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 Business vs Government - that is a very delicate balance of power, for sure.  If governments did not allow O&G monopolies and did not allow collusion then in a properly regulated Free Market, the natural market forces would work much better.  But, I believe that Saudi Aramco is both a State-Owned Business and a Monopoly and it has colluded with other O&G companies & Governments that are members of OPEC.  The US companies are competing against a Nationally Owned Saudi monopoly and everyone else in OPEC.  I think, OPEC should be illegal under US and International  Law.  How can the US O&G industry fairly compete against OPEC?


fightSo, we have a 

We agree - but the words 'free market' aren't always compatible with the words 'properly regulated' - and depend on the perspective of the parties interpretting them.

IMHO Rights of Ownership (here in the U.S.A.) are sacrosanct and trump all.

Seems to me these days Domestic Rights of Ownership are being attacked by both industry and government - and that is just not correct. Rights of Ownership need to be protected not diminished / dismantled / rendered impotent.

Also (to address another facet of your reply) I conclude that S A and OPEC are not allied with the U.S.A.

As far as competeing with them on the world market is concerned I don't think it possible. Short of pulling out from protecting their production we have no leverage. That's what I think needs to happen. If they want us there they'll have to become better allies and look out for our interests too - meaning stop flooding the world with their bargain basement socialized production and forge a treaty / trade agreement with us to that end.

No Treaty / Trade Agreement then it's Tariffs and Embargos and whatever else goes along with not being allied with us.

Also, monopolies aren't free markets.

There is no market in the instance of a monopoly - it's a monopoly.
The way I see it, as the 'lull' continues and domestic E & Ps cannibalize the smaller (technologically weaker ?) among themselves; the domestic industry moves closer to 'monopolization' itself.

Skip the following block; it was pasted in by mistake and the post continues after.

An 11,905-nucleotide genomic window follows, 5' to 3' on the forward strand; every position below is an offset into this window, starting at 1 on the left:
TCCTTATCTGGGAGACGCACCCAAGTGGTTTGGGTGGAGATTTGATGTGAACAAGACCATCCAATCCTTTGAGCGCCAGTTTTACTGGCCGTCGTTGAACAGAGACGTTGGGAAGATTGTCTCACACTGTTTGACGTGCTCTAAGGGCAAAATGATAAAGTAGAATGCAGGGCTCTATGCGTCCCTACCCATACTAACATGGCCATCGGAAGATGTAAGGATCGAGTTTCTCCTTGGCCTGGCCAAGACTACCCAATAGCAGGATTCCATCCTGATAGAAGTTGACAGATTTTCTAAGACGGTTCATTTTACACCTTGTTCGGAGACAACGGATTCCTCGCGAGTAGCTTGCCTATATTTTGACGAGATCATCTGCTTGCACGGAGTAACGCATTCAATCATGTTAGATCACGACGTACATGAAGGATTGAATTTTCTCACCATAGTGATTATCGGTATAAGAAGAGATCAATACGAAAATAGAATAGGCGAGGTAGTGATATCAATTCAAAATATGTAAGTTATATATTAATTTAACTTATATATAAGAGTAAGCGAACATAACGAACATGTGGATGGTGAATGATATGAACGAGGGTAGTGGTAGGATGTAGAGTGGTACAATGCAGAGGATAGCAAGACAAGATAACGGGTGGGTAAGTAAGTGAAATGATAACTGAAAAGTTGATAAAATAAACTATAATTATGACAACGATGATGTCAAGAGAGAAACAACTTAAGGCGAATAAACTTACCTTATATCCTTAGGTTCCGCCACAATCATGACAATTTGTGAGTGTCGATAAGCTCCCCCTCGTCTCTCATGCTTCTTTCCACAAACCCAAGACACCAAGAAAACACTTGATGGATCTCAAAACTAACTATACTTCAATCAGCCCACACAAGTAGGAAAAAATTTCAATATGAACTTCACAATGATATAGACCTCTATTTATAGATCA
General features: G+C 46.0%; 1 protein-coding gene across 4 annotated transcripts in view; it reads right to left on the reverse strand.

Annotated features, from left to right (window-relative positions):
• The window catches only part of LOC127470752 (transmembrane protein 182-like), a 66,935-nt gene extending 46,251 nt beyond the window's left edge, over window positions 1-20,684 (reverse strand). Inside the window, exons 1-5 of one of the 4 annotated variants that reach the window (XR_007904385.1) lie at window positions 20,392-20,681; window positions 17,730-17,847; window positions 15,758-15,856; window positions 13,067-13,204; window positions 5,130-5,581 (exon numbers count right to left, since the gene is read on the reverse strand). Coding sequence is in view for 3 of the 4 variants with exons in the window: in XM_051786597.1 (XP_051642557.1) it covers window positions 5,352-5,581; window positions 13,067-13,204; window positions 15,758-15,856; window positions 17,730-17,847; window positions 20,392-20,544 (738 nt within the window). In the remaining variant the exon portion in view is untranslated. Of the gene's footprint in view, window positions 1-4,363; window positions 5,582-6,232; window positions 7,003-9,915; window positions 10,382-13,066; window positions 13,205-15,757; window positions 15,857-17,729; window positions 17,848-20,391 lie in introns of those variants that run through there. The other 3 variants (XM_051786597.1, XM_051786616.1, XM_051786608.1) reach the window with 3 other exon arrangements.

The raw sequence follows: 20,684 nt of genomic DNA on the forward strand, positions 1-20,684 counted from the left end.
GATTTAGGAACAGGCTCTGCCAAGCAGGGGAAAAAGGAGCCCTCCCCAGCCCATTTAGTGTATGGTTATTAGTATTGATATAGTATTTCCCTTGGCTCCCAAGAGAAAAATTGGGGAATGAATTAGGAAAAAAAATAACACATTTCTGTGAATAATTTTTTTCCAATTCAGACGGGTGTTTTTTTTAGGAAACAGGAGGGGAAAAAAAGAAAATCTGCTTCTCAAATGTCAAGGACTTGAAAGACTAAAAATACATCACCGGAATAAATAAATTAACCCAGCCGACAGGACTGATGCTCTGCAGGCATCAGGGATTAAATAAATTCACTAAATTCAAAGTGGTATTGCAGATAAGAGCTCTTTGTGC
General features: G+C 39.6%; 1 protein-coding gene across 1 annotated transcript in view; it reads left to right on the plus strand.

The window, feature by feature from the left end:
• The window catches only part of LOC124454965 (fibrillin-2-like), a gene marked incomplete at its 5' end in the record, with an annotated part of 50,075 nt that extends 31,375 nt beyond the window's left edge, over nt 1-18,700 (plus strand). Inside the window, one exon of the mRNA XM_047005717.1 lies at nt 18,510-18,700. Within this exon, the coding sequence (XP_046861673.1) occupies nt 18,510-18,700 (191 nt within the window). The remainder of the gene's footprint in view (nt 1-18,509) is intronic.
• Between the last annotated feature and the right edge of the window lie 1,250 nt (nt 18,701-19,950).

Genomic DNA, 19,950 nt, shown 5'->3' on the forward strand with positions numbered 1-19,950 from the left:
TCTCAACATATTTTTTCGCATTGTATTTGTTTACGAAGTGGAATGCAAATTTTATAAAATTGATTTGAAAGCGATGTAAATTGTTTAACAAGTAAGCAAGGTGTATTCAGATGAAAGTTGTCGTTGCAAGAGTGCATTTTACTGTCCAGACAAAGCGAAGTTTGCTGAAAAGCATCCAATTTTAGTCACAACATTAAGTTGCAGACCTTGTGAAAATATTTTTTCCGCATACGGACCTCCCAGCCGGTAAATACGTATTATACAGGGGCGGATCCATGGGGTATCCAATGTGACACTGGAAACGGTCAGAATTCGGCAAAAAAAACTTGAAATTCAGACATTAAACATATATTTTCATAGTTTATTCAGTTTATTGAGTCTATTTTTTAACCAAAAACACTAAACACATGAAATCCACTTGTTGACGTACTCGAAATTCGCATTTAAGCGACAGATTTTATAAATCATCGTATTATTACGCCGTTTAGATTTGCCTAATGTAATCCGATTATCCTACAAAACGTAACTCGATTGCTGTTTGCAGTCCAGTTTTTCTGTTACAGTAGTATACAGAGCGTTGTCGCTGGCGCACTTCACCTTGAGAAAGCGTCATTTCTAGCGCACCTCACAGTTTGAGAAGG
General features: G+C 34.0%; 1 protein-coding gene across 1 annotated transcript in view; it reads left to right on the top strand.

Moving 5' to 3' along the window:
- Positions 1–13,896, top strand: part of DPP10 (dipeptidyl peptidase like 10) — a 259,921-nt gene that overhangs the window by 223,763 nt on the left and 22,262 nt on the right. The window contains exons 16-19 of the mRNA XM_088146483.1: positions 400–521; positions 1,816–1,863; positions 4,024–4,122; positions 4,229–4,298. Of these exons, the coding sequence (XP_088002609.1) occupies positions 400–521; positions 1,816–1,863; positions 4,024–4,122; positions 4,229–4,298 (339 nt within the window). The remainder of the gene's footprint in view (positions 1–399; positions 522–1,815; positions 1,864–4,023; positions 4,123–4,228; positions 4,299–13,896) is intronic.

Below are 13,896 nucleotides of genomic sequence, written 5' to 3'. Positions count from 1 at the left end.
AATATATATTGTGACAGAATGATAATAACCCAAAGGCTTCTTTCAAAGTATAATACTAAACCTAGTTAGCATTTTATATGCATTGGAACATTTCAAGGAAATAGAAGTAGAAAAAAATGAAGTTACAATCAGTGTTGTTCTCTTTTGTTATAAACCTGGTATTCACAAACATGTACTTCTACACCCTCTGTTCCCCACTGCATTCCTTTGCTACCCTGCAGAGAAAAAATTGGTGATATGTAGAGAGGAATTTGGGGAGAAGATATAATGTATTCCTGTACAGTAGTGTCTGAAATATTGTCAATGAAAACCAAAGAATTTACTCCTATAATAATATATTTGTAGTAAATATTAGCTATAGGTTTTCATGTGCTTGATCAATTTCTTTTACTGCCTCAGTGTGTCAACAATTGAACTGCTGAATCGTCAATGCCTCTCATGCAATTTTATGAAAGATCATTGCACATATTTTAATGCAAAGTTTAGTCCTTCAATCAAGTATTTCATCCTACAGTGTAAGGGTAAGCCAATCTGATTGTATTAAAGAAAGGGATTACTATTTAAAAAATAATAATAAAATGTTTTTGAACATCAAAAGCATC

How 'good' is that insofar as 'competition' is concerned ?

Not very I think.

What are the chances that the larger (technologically stronger ?) are not just buying out the 'competition' to eliminate competition ?

I think at least plausible myself.

Maybe that's the 'Grand Plan' ?

If US oil production has not already begun a downturn, Obama's despicable Iran deal should provide the coup de grâce.

And who knows what other damage our Muslim-sympathizer-in-chief will do in the next seventeen and one half long months.  In fact, while his coup de grâce for our oil industry is a worry, a larger concern is the coup de grâce he is imposing on America itself, in its entirety!  All of our necks are on the line for that one!

Persons who voted for Obama obviously favored dismemberment of America and its greatness. To such people I say:  you were successful.  Under King Obama the once dominant USA has been transformed into the USSA . . the United Stoners and Sodomites of America.  I hope you Obama voters are happy.

Hope you're over estimating the impact on all of us.

Don't want to see a 'caliphate' (along with the rest of your points) empowered by 'election' myself - none of it suits my values.

However your concerns appear realistic to this reader.

Wake up and smell the coffee U.S.A. !


The rig count has fallen from peak 1,600 to 200.

How can you say, "Hope your overestimating the impact".

The impact on ..

1) Rig Count

2) Related jobs ( losses )

3) Owner Royalties ( or lack thereof ) 

4) O&G Profits ( uhmm, I mean LOSSES )

has been devastating ...

The 20 year O&G "BOOM" in Youngstown, Ohio has reversed after just 3 years ...

"Vallourec Star to lay off up to 80 workers at Youngstown steel mill"

"... U.S. Steel in Lorain, which laid of more than 600 workers last year ..."

If you are in the wrong O&G sector your life just crashed and burned after 3 short years. Only if you don't have a family member who is now unemployed, would you say, "I hope you are overestimating the impact"

Maybe this is temporary, maybe not? But I do know that you cannot house and feed your family on unemployment wages.

Less your reply I wrote (earlier) 'I hope' he over estimated 'impact'.

There are other issues Frank discusses (beyond the rig count drop and the very serious employment cuts you mentioned in your reply) and I still say 'I hope' he over estimted their impact.

Hope is still only hope - the impact is the impact - know that I sympathize and am on your side.